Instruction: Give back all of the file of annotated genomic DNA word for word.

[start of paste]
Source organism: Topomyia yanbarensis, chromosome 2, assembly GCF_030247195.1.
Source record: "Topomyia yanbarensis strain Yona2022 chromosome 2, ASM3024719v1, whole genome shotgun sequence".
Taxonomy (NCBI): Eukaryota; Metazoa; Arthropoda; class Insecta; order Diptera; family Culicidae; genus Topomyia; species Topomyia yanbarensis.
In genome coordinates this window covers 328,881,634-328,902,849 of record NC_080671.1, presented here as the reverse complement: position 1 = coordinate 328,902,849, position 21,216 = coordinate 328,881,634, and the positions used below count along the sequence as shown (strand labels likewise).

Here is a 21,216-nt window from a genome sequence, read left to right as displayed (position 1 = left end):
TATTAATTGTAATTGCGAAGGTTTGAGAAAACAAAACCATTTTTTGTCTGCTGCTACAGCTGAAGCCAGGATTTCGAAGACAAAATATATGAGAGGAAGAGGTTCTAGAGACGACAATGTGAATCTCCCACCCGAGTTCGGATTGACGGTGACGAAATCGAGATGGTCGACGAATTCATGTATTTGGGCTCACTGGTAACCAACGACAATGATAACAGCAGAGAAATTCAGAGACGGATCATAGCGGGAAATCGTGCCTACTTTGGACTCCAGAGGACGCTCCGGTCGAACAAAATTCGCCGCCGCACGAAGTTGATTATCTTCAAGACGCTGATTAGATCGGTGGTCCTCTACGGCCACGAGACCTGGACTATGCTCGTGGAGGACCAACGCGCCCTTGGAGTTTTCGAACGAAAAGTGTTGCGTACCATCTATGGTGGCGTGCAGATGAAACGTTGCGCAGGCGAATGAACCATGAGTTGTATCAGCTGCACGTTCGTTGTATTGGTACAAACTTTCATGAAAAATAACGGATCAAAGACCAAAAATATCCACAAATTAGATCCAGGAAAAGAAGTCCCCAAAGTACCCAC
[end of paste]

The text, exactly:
Source organism: Topomyia yanbarensis, chromosome 2, assembly GCF_030247195.1.
Source record: "Topomyia yanbarensis strain Yona2022 chromosome 2, ASM3024719v1, whole genome shotgun sequence".
Taxonomy (NCBI): Eukaryota; Metazoa; Arthropoda; class Insecta; order Diptera; family Culicidae; genus Topomyia; species Topomyia yanbarensis.
In genome coordinates this window covers 328,881,634-328,902,849 of record NC_080671.1, presented here as the reverse complement: position 1 = coordinate 328,902,849, position 21,216 = coordinate 328,881,634, and the positions used below count along the sequence as shown (strand labels likewise).

Here is a 21,216-nt window from a genome sequence, read left to right as displayed (position 1 = left end):
TATTAATTGTAATTGCGAAGGTTTGAGAAAACAAAACCATTTTTTGTCTGCTGCTACAGCTGAAGCCAGGATTTCGAAGACAAAATATATGAGAGGAAGAGGTTCTAGAGACGACAATGTGAATCTCCCACCCGAGTTCGGATTGACGGTGACGAAATCGAGATGGTCGACGAATTCATGTATTTGGGCTCACTGGTAACCAACGACAATGATAACAGCAGAGAAATTCAGAGACGGATCATAGCGGGAAATCGTGCCTACTTTGGACTCCAGAGGACGCTCCGGTCGAACAAAATTCGCCGCCGCACGAAGTTGATTATCTTCAAGACGCTGATTAGATCGGTGGTCCTCTACGGCCACGAGACCTGGACTATGCTCGTGGAGGACCAACGCGCCCTTGGAGTTTTCGAACGAAAAGTGTTGCGTACCATCTATGGTGGCGTGCAGATGAAACGTTGCGCAGGCGAATGAACCATGAGTTGTATCAGCTGCACGTTCGTTGTATTGGTACAAACTTTCATGAAAAATAACGGATCAAAGACCAAAAATATCCACAAATTAGATCCAGGAAAAGAAGTCCCCAAAGTACCCAC